Fear is a common reaction to climate change itself. A couple of days ago I had a message from an old friend that asked “How long until we’re all doomed then?” It was tongue-in-cheek, but there are many that are genuinely fearful. Some parts of the media emphasise worst case scenarios and catastrophic implications, whether from a desire to sell papers or out of genuine concern about the impacts of climate change. Some others emphasise the best case scenarios, reassuring us that everything will be fine, whether from a desire to sell papers or out of genuine concern and frustration about the difficulties of tackling climate change.

Never mind fear: it can all be overwhelming, confusing, repetitive. You might want to turn the page, to change the channel. Sometimes I’m the same.

I started blogging to try and find a new way of talking about climate science. The title of my blog is taken from a quote by a statistician:

“essentially, all models are wrong, but some are useful” – George E. P. Box (b 1919)

By “model” I mean any computer software that aims to simulate the Earth’s climate, or parts of the planet (such as forests and crops, or the Antarctic ice sheet), which we use to try to understand and predict climate changes and their impacts in the past and future. These models can never be perfect; we must always keep this in mind. On the other hand, these imperfections do not mean they are useless. The important thing is to understand their strengths and limitations.

I want to focus on the process, the way we make climate predictions, which can seem mysterious to many (including me, until about a month before starting my first job). I don’t want to try and convince you that all the predictions are doom and gloom, or conversely that everything is fine. Instead I want to tackle some of the tricky scientific questions head-on. How can we even try to predict the future of our planet? How confident are we about these predictions, and why? What could we do differently?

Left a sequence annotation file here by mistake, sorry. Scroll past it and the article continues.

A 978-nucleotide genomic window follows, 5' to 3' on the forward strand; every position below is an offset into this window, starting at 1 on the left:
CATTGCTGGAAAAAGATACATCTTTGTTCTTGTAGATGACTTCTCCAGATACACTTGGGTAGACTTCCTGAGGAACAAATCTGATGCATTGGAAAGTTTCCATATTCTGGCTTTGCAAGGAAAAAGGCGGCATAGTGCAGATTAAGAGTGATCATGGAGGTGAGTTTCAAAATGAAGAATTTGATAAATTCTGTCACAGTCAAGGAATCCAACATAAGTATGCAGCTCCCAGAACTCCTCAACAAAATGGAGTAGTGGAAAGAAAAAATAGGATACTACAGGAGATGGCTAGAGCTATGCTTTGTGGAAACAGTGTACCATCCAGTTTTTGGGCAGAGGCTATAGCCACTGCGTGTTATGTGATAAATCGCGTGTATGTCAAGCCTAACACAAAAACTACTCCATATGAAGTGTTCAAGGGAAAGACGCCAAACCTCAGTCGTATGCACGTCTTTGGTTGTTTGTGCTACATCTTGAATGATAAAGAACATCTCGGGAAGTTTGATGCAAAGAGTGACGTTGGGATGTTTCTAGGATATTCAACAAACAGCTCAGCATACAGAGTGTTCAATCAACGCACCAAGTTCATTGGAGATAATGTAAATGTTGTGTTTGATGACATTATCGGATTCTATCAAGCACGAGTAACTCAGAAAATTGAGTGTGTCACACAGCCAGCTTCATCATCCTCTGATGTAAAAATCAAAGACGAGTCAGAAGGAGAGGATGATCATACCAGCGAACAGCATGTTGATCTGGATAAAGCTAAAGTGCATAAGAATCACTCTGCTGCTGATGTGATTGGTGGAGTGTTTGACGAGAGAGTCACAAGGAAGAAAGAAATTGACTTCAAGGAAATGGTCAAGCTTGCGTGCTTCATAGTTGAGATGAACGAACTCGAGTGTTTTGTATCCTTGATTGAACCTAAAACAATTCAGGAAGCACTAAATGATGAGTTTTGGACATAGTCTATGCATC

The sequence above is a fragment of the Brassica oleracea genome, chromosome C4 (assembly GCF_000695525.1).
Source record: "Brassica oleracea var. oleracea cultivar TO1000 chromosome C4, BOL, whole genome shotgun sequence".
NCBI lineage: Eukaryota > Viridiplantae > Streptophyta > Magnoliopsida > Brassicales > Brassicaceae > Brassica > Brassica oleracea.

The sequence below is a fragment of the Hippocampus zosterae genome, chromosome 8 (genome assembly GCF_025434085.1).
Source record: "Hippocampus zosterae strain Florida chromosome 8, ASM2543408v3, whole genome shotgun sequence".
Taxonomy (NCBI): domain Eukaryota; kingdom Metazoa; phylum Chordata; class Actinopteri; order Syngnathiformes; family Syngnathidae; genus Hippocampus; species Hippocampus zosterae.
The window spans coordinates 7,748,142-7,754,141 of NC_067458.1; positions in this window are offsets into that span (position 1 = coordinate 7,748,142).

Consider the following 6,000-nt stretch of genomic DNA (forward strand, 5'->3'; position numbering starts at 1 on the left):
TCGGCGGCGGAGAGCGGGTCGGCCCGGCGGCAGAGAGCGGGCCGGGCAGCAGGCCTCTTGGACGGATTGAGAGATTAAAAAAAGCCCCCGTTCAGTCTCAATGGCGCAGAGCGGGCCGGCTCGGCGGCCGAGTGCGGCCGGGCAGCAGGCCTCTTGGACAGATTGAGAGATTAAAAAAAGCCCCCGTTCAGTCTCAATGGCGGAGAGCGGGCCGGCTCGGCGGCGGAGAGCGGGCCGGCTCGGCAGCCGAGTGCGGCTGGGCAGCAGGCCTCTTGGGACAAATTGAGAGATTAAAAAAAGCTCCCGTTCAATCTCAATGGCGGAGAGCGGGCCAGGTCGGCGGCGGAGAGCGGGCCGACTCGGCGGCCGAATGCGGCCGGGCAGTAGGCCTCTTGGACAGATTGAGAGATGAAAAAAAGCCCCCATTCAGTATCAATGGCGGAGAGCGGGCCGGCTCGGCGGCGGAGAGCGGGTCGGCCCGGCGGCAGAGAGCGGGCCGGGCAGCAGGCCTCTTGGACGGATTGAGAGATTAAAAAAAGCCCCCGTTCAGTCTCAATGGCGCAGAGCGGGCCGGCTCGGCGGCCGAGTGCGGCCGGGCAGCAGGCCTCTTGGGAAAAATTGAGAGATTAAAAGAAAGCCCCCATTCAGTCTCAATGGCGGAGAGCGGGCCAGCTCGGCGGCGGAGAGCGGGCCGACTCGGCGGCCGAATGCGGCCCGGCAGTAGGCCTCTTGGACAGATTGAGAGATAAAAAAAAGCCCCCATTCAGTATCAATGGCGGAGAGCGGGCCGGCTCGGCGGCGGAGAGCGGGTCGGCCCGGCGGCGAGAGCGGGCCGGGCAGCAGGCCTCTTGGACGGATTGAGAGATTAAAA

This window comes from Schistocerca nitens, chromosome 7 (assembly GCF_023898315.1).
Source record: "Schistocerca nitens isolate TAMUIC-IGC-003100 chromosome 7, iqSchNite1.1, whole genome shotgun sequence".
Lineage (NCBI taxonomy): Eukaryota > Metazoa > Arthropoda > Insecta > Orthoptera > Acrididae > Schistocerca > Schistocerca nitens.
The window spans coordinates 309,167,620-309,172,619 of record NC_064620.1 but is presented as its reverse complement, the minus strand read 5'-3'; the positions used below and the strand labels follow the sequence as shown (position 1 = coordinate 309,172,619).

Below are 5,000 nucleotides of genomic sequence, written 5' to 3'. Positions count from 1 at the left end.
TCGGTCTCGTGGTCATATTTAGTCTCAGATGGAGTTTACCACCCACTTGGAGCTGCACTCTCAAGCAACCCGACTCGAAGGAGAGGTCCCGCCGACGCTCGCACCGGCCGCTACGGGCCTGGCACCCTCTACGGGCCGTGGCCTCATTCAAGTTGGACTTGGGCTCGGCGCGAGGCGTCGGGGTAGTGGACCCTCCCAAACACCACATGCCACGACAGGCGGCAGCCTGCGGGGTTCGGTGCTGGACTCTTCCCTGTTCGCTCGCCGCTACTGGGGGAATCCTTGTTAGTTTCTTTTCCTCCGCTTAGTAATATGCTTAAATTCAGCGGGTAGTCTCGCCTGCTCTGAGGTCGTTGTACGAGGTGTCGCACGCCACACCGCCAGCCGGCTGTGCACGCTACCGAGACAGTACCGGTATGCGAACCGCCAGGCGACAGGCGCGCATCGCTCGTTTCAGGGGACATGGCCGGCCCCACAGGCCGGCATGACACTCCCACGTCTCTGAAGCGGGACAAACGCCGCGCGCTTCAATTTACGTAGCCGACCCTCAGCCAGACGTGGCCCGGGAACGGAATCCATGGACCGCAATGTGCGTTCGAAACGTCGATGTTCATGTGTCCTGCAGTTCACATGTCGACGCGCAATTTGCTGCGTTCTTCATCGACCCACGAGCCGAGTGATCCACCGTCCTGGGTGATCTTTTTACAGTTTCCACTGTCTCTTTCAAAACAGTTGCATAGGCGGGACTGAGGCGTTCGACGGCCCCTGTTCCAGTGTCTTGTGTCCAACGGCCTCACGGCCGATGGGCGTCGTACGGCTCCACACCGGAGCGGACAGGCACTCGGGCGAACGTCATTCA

When people hear what I do, one of the first questions they ask is often this:

“How can we predict climate change in a hundred years, when we can’t even predict the weather in two weeks?”

To answer this question we need to define the difference between climate and weather. Here’s a good analogy I heard recently, from J. Marshall Shepherd

“Weather is like your mood. Climate is like your personality.”

And another from John Kennedy:

“Practically speaking: weather’s how you choose an outfit, climate’s how you choose your wardrobe.”

Climate, then, is long-term weather. More precisely, climate is the probability of different types of weather.

Why is it so different to predict those two things? I’m going to toss a coin four times in a row. Before I start, I want you to predict what the four coin tosses are going to be: something like “heads, tails, heads, tails”. If you get it right, you win the coin*. Ready?

[ four virtual coin tosses…]

50p coin on cafe table

[ …result is tails, tails, tails, heads ]

Did you get it right? I’m a nice person, so I’m going to give you another chance. I’m going to ask: how many heads in the next four?

four more virtual coin tosses… ]




…results is two heads out of four ]

The first of these is like predicting weather, and the second like climate. Weather is a sequence of day-by-day events, like the sequence of heads and tails. (In fact, predicting a short sequence of weather is a little easier than predicting coin tosses, because the weather tomorrow is often similar to today). Climate is the probability of different types of weather, like the probability of getting heads.

If everything stays the same, then the further you go into the future, the harder it is to predict an exact sequence and the easier it is to predict a probability. As I’ll talk about in later posts, everything is not staying the same… But hopefully this shows that trying to predict climate is not an entirely crazy idea in the way that the original question suggests.

My blog posts here at PLOS will be about common questions and misunderstandings in climate science, topical climate science news, and my own research. They won’t be about policy or what actions we should take. I will maintain my old blog all posts at PLOS will also be mirrored there, and some additional posts that are particularly technical or personal might only be posted there.